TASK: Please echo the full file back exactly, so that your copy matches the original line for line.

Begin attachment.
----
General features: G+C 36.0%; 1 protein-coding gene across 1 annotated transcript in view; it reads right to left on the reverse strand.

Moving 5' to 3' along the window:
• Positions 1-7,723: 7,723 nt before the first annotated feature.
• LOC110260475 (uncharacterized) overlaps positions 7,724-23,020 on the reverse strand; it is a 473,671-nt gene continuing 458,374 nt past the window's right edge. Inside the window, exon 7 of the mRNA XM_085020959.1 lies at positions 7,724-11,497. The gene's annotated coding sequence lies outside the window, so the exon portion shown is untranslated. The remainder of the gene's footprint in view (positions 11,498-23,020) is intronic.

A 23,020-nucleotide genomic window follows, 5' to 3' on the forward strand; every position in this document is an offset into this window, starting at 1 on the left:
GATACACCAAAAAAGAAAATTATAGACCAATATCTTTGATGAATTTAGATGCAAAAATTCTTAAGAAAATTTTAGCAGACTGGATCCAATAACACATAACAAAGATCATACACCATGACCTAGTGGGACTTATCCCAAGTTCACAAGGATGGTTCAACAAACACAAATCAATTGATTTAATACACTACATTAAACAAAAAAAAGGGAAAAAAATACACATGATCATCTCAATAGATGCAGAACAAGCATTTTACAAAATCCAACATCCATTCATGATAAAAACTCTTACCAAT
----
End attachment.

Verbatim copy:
General features: G+C 36.0%; 1 protein-coding gene across 1 annotated transcript in view; it reads right to left on the reverse strand.

Moving 5' to 3' along the window:
• Positions 1-7,723: 7,723 nt before the first annotated feature.
• LOC110260475 (uncharacterized) overlaps positions 7,724-23,020 on the reverse strand; it is a 473,671-nt gene continuing 458,374 nt past the window's right edge. Inside the window, exon 7 of the mRNA XM_085020959.1 lies at positions 7,724-11,497. The gene's annotated coding sequence lies outside the window, so the exon portion shown is untranslated. The remainder of the gene's footprint in view (positions 11,498-23,020) is intronic.

A 23,020-nucleotide genomic window follows, 5' to 3' on the forward strand; every position in this document is an offset into this window, starting at 1 on the left:
GATACACCAAAAAAGAAAATTATAGACCAATATCTTTGATGAATTTAGATGCAAAAATTCTTAAGAAAATTTTAGCAGACTGGATCCAATAACACATAACAAAGATCATACACCATGACCTAGTGGGACTTATCCCAAGTTCACAAGGATGGTTCAACAAACACAAATCAATTGATTTAATACACTACATTAAACAAAAAAAAGGGAAAAAAATACACATGATCATCTCAATAGATGCAGAACAAGCATTTTACAAAATCCAACATCCATTCATGATAAAAACTCTTACCAAT